Biden orders companies to ease supply chain bottlenecks or he’ll ‘call them out’

Biden orders companies to ease supply chain bottlenecks or he’ll ‘call them out’

President eager to avert political damage from choked ports, highways and railways causing higher prices and empty shelves

Ships wait to be offloaded at the Port of Long Beach in California. Similar backlogs exist at ports in New York and Savannah, Georgia.

in Washington

Last modified on Wed 13 Oct 2021 19.16 EDT

Joe Biden has warned companies that he will “call them out” if they fail to “step up” to ease supply chain bottlenecks ahead of the holiday season.

The US president, facing grim opinion polls and a stalling legislative agenda, is eager to avert fresh political damage from choked ports, highways and railways resulting in higher prices and empty shelves.

“I know you’re hearing a lot about something called supply chains and how hard it is to get a range of things from a toaster to sneakers to bicycles to bedroom furniture,” Biden acknowledged in a short address at the White House on Wednesday. “With the holidays coming up, you might be wondering if the gifts you plan to buy will arrive on time.”

Biden announced that the Port of Los Angeles – which has recently suffered a record backlog – will expand to 24/7 operations, following the example of the Port of Long Beach, also in California.

About 40% of shipping containers imported to the US come through the two ports, which are among the world’s busiest but typically operate five days a week, closing at night and weekends. The change will see the Port of Los Angeles add more than 60 hours of operation a week, almost double its total earlier this year.

Biden, who set up a supply chain disruption task force in June, said the announcement has the “potential to be a game-changer” but added: “I say potential because all of these goods won’t move by themselves.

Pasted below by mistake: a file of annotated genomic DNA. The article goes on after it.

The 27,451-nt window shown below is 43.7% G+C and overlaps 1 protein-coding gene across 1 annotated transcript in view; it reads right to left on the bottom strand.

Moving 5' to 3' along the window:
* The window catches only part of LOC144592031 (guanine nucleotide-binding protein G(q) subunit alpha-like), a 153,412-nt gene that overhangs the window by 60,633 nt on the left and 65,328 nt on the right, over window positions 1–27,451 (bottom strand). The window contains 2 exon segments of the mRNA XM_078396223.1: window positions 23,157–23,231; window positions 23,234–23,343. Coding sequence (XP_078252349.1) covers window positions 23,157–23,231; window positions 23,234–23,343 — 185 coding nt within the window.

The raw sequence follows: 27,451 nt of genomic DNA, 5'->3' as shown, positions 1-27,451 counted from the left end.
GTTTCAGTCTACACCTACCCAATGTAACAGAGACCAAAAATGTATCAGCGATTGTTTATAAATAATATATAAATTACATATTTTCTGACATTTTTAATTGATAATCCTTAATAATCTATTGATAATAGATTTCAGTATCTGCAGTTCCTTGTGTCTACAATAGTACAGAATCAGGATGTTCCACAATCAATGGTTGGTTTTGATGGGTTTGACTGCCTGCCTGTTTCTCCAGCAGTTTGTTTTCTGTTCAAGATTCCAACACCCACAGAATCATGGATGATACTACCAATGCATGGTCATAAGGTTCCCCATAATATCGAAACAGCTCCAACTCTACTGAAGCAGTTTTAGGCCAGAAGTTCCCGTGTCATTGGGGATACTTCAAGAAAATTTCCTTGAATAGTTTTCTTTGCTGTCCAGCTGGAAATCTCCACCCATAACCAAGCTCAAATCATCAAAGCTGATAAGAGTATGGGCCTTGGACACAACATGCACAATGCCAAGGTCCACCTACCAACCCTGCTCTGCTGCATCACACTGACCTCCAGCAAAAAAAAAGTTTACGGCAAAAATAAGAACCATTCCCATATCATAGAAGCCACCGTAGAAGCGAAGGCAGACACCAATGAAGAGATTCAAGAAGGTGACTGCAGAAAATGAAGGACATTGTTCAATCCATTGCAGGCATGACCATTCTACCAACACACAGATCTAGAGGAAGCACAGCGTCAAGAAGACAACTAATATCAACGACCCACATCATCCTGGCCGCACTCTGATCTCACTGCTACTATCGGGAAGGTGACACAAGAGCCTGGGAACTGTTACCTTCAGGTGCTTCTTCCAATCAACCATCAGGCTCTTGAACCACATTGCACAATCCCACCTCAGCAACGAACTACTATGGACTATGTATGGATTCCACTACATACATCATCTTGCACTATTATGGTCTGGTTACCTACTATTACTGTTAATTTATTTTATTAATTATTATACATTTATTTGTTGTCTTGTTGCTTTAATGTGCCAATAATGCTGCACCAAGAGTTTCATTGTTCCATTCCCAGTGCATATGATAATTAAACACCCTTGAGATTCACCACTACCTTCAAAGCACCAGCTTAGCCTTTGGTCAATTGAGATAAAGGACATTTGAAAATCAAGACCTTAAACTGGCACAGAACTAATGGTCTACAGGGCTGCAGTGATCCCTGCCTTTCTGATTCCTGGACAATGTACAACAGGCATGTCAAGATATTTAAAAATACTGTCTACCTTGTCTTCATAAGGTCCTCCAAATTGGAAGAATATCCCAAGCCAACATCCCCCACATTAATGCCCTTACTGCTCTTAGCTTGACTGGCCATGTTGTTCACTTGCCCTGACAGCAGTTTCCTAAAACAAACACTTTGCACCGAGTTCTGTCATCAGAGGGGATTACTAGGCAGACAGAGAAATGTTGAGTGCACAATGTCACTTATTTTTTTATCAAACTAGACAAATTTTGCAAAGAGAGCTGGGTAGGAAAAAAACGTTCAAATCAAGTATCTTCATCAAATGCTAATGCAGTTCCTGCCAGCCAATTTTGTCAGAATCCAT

“For the positive impact to be felt all across the country and by all of you at home, we need major retailers who ordered the goods and the freight movers who take the goods from the ships to factories and to stores to step up as well.”

In a positive sign, Biden said, three major carriers of goods – Walmart, FedEx and UPS – plan to intensify their round-the-clock operations to speed the shipment of goods across the country. Target, Home Depot and Samsung are also increasing their work in off-peak hours.

The White House expects the pledges from the six companies will amount to 3,500 additional containers moving each week through the end of the year.

“This is not called a supply chain for nothing,” Biden said. “If federal support is needed, I will direct all appropriate action. Now, if the private sector doesn’t step up, we’re going to call them out and ask them to act because our goal is not only to get through this immediate bottleneck but to address the longstanding weaknesses in our transportation supply chain that this pandemic has exposed.”

The supply crisis is driven in part by the global coronavirus pandemic as sales of durable goods jumped amid worker shortages and transportation hub slowdowns.

Thousands of shipping containers are on cargo ships offshore waiting to be offloaded at the ports of Los Angeles and Long Beach. Similar backlogs exist at ports in New York and Savannah, Georgia. A shortage of warehouse workers and truck drivers to pick up goods is partly to blame.

A disrupted Christmas featuring bare shelves and undelivered toys would be sure to deliver negative headlines for Biden, who has already lost political momentum due to a Covid-19 surge caused by the Delta variant and the chaotic withdrawal of US forces from Afghanistan.

On Wednesday the president met executives from the ports of Los Angeles and Long Beach as well as from companies, trade unions, the National Retail Federation, the American Trucking Association and the Pacific Maritime Association.

Jen Psaki, the White House press secretary, admitted that Biden could not promise that there would be no holiday disruptions. “We are not the postal service, or UPS or FedEx, we cannot guarantee,” she told reporters.

“What we can do is use every level at the federal government’s disposal to reduce delays, to ensure that we are addressing bottlenecks in the system, including ports and the need for them to be open longer hours… and we can continue to press not only workers and unions but also companies to take as many steps as they can to reduce these delays.”

Republicans gave Biden’s remarks a cool reception, noting that he did not respond to questions from reporters. Kevin McCarthy, minority leader in the House of Representatives, tweeted: “While your paycheck shrinks from skyrocketing inflation and supply chain shortages, he takes no questions and no responsibility. He just walks away.”

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